As of the third cycle of the UPR, the OHCHR has devised 'Matrices of recommendations of countries to be reviewed during the 3rd cycle of the UPR' . The purpose of the matrices is to collect precise and specific information on the level of implementation, in the State under review, of both the accepted and noted recommendations from their previous reviews. Stakeholders are now also encouraged to submit their completed country-specific matrix, alongside their written submissions. NGOs are encouraged to download their country matrix now available here http://www.ohchr.org/EN/HRBodies/UPR/Pages/NgosNhris.aspx, and should complete the final column in the table. The matrix provides a list of received recommendations, clustered by theme, and then allows space for "Assessment/comments on level of implementation".

This is an example of a matrix here https://www.upr-info.org/sites/default/files/matrix_argentina.png

The second and subsequent cycles of the UPR will focus on the recommendations accepted by the State under review during previous review cycles, and on the development of the human rights situation in the State since the last review. However, any other issues that come within the scope of the Universal Periodic Review can also be raised.

The OHCHR has issues “technical guidelines” for National Human Rights Institutions and NGOs, which they need to follow when submitting information to the UPR. The guidelines for the second cycle (2017-2021) can be found at: http://www.ohchr.org/Documents/HRBodies/UPR/TechnicalGuidelines3rdCycle.... (a download will begin).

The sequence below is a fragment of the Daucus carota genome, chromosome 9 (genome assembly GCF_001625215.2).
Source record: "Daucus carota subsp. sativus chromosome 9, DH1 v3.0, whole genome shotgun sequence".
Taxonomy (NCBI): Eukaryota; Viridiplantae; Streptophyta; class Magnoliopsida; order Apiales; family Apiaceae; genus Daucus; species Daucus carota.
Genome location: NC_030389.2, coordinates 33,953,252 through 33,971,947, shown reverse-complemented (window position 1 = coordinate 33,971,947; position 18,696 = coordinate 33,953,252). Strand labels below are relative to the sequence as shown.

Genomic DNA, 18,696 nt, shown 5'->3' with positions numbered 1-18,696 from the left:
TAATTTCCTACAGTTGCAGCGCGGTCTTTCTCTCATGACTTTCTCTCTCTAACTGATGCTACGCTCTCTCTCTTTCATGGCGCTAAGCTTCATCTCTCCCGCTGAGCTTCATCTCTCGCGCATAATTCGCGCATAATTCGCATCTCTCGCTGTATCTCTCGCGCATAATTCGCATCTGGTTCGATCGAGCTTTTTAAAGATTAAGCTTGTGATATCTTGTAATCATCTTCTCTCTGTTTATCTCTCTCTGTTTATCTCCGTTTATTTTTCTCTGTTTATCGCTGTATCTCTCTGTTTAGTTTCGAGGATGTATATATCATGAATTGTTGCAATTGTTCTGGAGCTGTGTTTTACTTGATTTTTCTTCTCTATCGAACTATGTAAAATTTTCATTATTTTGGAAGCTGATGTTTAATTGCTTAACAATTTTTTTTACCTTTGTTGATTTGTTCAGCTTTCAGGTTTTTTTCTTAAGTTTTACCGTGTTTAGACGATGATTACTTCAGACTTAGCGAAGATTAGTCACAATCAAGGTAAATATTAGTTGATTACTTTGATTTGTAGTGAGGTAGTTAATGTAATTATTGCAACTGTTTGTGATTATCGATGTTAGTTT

Submissions should be sent to through the "On-line UPR submissions registration system" to register contributions for the UPR documentation from UN entities and stakeholders available in the following link: https://uprdoc.ohchr.org. Stakeholders should follow the "Guidelines for the Use of the On-Line UPR Submissions Registration System" available here www.ohchr.org/Documents/HRBodies/UPR/How-to-GuideUPR_Online_Registration.... Should organizations encounter technical problems using the Online system, please contact the UPR Submissions Helpdesk through the following email address: uprsubmissions@ohchr.org.

For help and questions relating to the Universal Periodic Review, the website of UPR-Info at http://upr-info.org has a wealth of advice and information.

6. What happens to the submission (how long will it take)?

If the submission complies with the technical guidelines, it will be made available on the OHCHR website ten weeks before the start of the UPR working group. Information contained in the submission will hopefully also be included in the OHCHR compilation of information provided by “other relevant stakeholders”.